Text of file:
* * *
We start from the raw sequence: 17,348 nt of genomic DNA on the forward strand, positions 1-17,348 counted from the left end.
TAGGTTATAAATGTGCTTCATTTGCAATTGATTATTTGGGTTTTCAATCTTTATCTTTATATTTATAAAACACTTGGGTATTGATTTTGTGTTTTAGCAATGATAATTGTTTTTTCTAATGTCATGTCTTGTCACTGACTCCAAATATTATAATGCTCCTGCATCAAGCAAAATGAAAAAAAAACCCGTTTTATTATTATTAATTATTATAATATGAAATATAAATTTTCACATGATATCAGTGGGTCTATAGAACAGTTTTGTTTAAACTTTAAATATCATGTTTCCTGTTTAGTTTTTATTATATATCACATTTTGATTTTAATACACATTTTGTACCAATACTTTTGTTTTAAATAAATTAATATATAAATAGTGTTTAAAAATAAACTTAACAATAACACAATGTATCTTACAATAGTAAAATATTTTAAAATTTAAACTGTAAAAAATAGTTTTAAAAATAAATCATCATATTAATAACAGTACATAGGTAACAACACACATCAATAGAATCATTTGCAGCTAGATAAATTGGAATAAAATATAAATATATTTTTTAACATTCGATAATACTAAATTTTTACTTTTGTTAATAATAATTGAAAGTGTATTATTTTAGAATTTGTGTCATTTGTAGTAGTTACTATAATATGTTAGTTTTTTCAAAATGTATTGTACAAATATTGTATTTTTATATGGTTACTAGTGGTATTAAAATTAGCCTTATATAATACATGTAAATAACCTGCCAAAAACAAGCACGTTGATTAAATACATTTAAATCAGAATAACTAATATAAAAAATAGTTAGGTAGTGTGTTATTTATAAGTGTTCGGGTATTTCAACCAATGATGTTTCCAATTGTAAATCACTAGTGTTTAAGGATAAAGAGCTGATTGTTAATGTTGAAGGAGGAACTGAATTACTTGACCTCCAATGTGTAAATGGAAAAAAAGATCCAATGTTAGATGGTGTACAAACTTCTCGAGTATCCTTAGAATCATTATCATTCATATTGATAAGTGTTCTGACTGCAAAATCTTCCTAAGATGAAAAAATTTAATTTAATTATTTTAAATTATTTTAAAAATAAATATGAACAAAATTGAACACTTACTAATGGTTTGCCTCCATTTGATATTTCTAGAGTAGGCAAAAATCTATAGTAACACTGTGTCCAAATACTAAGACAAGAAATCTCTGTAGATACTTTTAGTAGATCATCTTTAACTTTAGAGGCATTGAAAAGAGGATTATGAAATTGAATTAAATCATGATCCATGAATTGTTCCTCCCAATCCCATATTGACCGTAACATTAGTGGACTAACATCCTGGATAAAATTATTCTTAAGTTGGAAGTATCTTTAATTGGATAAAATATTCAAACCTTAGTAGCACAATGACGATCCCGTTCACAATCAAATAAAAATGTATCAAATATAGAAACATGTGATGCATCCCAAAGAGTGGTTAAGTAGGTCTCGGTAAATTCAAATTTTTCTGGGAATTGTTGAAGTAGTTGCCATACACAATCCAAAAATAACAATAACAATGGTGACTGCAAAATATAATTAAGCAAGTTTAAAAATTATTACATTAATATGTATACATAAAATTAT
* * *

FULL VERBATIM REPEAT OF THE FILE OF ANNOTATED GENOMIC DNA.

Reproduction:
We start from the raw sequence: 17,348 nt of genomic DNA on the forward strand, positions 1-17,348 counted from the left end.
TAGGTTATAAATGTGCTTCATTTGCAATTGATTATTTGGGTTTTCAATCTTTATCTTTATATTTATAAAACACTTGGGTATTGATTTTGTGTTTTAGCAATGATAATTGTTTTTTCTAATGTCATGTCTTGTCACTGACTCCAAATATTATAATGCTCCTGCATCAAGCAAAATGAAAAAAAAACCCGTTTTATTATTATTAATTATTATAATATGAAATATAAATTTTCACATGATATCAGTGGGTCTATAGAACAGTTTTGTTTAAACTTTAAATATCATGTTTCCTGTTTAGTTTTTATTATATATCACATTTTGATTTTAATACACATTTTGTACCAATACTTTTGTTTTAAATAAATTAATATATAAATAGTGTTTAAAAATAAACTTAACAATAACACAATGTATCTTACAATAGTAAAATATTTTAAAATTTAAACTGTAAAAAATAGTTTTAAAAATAAATCATCATATTAATAACAGTACATAGGTAACAACACACATCAATAGAATCATTTGCAGCTAGATAAATTGGAATAAAATATAAATATATTTTTTAACATTCGATAATACTAAATTTTTACTTTTGTTAATAATAATTGAAAGTGTATTATTTTAGAATTTGTGTCATTTGTAGTAGTTACTATAATATGTTAGTTTTTTCAAAATGTATTGTACAAATATTGTATTTTTATATGGTTACTAGTGGTATTAAAATTAGCCTTATATAATACATGTAAATAACCTGCCAAAAACAAGCACGTTGATTAAATACATTTAAATCAGAATAACTAATATAAAAAATAGTTAGGTAGTGTGTTATTTATAAGTGTTCGGGTATTTCAACCAATGATGTTTCCAATTGTAAATCACTAGTGTTTAAGGATAAAGAGCTGATTGTTAATGTTGAAGGAGGAACTGAATTACTTGACCTCCAATGTGTAAATGGAAAAAAAGATCCAATGTTAGATGGTGTACAAACTTCTCGAGTATCCTTAGAATCATTATCATTCATATTGATAAGTGTTCTGACTGCAAAATCTTCCTAAGATGAAAAAATTTAATTTAATTATTTTAAATTATTTTAAAAATAAATATGAACAAAATTGAACACTTACTAATGGTTTGCCTCCATTTGATATTTCTAGAGTAGGCAAAAATCTATAGTAACACTGTGTCCAAATACTAAGACAAGAAATCTCTGTAGATACTTTTAGTAGATCATCTTTAACTTTAGAGGCATTGAAAAGAGGATTATGAAATTGAATTAAATCATGATCCATGAATTGTTCCTCCCAATCCCATATTGACCGTAACATTAGTGGACTAACATCCTGGATAAAATTATTCTTAAGTTGGAAGTATCTTTAATTGGATAAAATATTCAAACCTTAGTAGCACAATGACGATCCCGTTCACAATCAAATAAAAATGTATCAAATATAGAAACATGTGATGCATCCCAAAGAGTGGTTAAGTAGGTCTCGGTAAATTCAAATTTTTCTGGGAATTGTTGAAGTAGTTGCCATACACAATCCAAAAATAACAATAACAATGGTGACTGCAAAATATAATTAAGCAAGTTTAAAAATTATTACATTAATATGTATACATAAAATTAT